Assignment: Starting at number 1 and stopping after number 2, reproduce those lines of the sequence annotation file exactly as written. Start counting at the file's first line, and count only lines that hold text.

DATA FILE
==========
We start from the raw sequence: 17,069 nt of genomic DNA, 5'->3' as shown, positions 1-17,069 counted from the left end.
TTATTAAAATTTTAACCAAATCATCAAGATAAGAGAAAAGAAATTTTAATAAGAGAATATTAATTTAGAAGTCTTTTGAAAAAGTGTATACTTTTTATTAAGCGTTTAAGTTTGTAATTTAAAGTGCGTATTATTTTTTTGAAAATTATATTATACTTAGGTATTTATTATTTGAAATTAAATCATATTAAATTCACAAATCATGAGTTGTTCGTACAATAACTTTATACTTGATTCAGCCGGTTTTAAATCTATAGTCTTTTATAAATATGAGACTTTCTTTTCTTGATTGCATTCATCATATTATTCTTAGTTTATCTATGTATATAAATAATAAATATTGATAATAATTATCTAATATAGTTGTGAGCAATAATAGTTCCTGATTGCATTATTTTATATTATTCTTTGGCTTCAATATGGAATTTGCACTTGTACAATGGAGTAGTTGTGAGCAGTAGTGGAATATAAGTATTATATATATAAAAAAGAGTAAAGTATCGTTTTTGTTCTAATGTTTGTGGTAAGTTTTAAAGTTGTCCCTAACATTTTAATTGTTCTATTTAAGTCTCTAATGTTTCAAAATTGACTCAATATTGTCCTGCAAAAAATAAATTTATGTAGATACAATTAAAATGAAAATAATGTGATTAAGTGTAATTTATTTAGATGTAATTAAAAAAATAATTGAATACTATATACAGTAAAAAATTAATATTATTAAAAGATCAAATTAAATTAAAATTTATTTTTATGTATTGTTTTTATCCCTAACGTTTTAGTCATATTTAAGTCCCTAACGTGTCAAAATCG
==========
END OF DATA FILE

We start from the raw sequence: 17,069 nt of genomic DNA, 5'->3' as shown, positions 1-17,069 counted from the left end.
TTATTAAAATTTTAACCAAATCATCAAGATAAGAGAAAAGAAATTTTAATAAGAGAATATTAATTTAGAAGTCTTTTGAAAAAGTGTATACTTTTTATTAAGCGTTTAAGTTTGTAATTTAAAGTGCGTATTATTTTTTTGAAAATTATATTATACTTAGGTATTTATTATTTGAAATTAAATCATATTAAATTCACAAATCATGAGTTGTTCGTACAATAACTTTATACTTGATTCAGCCGGTTTTAAATCTATAGTCTTTTATAAATATGAGACTTTCTTTTCTTGATTGCATTCATCATATTATTCTTAGTTTATCTATGTATATAAATAATAAATATTGATAATAATTATCTAATATAGTTGTGAGCAATAATAGTTCCTGATTGCATTATTTTATATTATTCTTTGGCTTCAATATGGAATTTGCACTTGTACAATGGAGTAGTTGTGAGCAGTAGTGGAATATAAGTATTATATATATAAAAAAGAGTAAAGTATCGTTTTTGTTCTAATGTTTGTGGTAAGTTTTAAAGTTGTCCCTAACATTTTAATTGTTCTATTTAAGTCTCTAATGTTTCAAAATTGACTCAATATTGTCCTGCAAAAAATAAATTTATGTAGATACAATTAAAATGAAAATAATGTGATTAAGTGTAATTTATTTAGATGTAATTAAAAAAATAATTGAATACTATATACAGTAAAAAATTAATATTATTAAAAGATCAAATTAAATTAAAATTTATTTTTATGTATTGTTTTTATCCCTAACGTTTTAGTCATATTTAAGTCCCTAACGTGTCAAAATCG